Kathryn Palmer, PETLUMA ARGUS-COURIER
Climate Action Commissioners Thursday expressed their disappointment over City Council’s recent approval of the controversial Sid Commons apartment development, renewing questions over how the nascent and relatively toothless body will impact city decisions.
The 180-unit riverside project drew significant criticism from the public and two council members over environmental concerns earlier this month, including climate change-induced flooding and sea level rise.
“The last few weeks have been difficult, to say the least, for a climate activist to be sitting on the council,” said council woman and Climate Action Commission Liaison D’Lynda Fischer.
Both Vice Mayor Fischer and Mayor Teresa Barrett voted against the Sid Commons development, unconvinced the environmental studies of the project adequately addressed potential impacts on the parcel’s wetland and riparian corridor. They also questioned whether the reports relied on the best available data, especially in regards to anticipated sea level rise and increased flooding.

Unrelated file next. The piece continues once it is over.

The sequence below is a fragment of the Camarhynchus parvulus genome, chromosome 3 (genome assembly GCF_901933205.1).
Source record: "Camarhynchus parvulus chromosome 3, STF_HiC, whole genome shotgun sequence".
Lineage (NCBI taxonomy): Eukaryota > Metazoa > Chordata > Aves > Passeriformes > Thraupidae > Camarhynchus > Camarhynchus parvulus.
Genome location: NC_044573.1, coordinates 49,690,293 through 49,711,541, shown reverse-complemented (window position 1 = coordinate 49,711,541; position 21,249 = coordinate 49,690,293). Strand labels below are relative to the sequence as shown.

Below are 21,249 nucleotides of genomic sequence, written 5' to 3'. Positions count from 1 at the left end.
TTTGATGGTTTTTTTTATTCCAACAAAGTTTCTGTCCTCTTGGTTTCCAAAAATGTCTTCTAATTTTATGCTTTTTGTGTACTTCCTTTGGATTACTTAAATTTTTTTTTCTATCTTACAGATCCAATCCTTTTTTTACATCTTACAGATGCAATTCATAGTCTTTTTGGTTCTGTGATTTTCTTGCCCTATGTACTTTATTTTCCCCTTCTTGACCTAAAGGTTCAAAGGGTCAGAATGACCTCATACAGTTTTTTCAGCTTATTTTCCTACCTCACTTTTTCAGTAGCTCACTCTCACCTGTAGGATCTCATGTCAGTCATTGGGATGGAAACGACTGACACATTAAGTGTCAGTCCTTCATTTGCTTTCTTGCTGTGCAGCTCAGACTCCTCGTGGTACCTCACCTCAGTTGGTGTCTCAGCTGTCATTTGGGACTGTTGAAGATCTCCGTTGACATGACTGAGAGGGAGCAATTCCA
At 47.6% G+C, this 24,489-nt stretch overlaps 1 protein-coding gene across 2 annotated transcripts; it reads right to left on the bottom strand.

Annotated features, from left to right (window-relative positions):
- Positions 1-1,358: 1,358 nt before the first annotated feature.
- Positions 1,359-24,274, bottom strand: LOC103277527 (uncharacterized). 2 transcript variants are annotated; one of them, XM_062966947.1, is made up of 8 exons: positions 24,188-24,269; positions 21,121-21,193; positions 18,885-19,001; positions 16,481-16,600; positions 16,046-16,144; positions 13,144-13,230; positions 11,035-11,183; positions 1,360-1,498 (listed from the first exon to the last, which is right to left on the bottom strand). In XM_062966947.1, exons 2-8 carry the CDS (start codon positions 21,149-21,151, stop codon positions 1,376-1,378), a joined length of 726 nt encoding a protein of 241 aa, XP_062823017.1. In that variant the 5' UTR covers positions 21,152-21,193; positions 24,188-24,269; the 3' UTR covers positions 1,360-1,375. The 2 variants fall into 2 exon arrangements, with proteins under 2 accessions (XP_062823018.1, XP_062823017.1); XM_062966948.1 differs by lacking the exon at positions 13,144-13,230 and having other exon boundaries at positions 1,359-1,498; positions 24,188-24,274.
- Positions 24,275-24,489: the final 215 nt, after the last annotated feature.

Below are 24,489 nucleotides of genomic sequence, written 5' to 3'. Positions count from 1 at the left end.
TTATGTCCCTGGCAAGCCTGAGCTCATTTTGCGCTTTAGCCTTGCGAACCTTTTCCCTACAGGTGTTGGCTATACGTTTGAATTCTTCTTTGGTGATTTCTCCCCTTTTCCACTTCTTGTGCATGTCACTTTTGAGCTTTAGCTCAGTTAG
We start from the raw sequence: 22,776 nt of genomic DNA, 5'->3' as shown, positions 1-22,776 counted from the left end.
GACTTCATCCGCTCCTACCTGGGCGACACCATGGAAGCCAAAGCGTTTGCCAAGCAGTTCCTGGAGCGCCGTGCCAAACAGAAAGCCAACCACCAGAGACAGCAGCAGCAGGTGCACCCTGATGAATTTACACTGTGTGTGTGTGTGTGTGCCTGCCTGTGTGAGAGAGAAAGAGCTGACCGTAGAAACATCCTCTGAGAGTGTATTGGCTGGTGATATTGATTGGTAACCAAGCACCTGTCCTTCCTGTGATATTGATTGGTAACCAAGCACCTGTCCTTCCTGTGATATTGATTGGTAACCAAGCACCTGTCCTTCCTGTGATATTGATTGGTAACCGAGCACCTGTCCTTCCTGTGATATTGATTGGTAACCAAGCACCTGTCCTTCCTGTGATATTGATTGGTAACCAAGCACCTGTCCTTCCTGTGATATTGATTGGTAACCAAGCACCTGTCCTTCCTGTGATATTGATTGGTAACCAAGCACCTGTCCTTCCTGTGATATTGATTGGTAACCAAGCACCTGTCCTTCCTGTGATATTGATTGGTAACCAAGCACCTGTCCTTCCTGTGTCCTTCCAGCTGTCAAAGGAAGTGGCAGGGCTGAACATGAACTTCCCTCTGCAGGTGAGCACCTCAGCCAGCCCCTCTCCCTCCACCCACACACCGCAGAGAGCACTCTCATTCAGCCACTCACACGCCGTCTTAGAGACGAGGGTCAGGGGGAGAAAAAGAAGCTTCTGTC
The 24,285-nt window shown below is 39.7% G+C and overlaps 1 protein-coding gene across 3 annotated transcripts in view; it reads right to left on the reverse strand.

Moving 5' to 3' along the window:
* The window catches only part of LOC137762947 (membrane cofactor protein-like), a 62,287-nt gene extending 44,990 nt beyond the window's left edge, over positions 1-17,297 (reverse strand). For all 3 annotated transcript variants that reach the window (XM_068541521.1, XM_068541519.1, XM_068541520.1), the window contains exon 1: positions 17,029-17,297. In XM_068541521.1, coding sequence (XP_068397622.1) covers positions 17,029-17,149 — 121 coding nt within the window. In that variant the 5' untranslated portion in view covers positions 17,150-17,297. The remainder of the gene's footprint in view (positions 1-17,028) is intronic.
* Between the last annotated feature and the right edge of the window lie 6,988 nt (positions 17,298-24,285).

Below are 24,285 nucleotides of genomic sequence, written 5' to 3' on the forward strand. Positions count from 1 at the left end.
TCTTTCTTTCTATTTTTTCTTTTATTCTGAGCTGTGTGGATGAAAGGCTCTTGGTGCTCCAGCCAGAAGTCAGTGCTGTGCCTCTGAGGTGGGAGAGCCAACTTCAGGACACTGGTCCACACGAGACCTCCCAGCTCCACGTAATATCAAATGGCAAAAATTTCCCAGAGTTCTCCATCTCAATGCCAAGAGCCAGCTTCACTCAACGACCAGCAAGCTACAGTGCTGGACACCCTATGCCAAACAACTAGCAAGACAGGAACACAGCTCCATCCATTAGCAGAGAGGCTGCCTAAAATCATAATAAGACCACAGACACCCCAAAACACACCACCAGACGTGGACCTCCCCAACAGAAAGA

Last year, the city made significant strides to push climate change issues to the top of their agenda, declaring a climate emergency and creating the advisory Climate Action Commission. As a result, conversations over climate change adaptation and mitigation are only growing louder, permeating discussions within City Hall as the city moves to incorporate these new priorities.
Sid Commons is not the only development that has attracted criticism from sustainability advocates this year. Public outcry over the recent Corona Station development linked to Sonoma-Marin Area Rail Transit raised doubts over whether its single-family, single-use design kneecaps efforts to encourage public transit use as a way of lowering carbon emissions.
Criticisms of the Corona Station development also centered significantly on affordability concerns, a key sticking point that led the council to delay the project’s final vote to Feb. 24.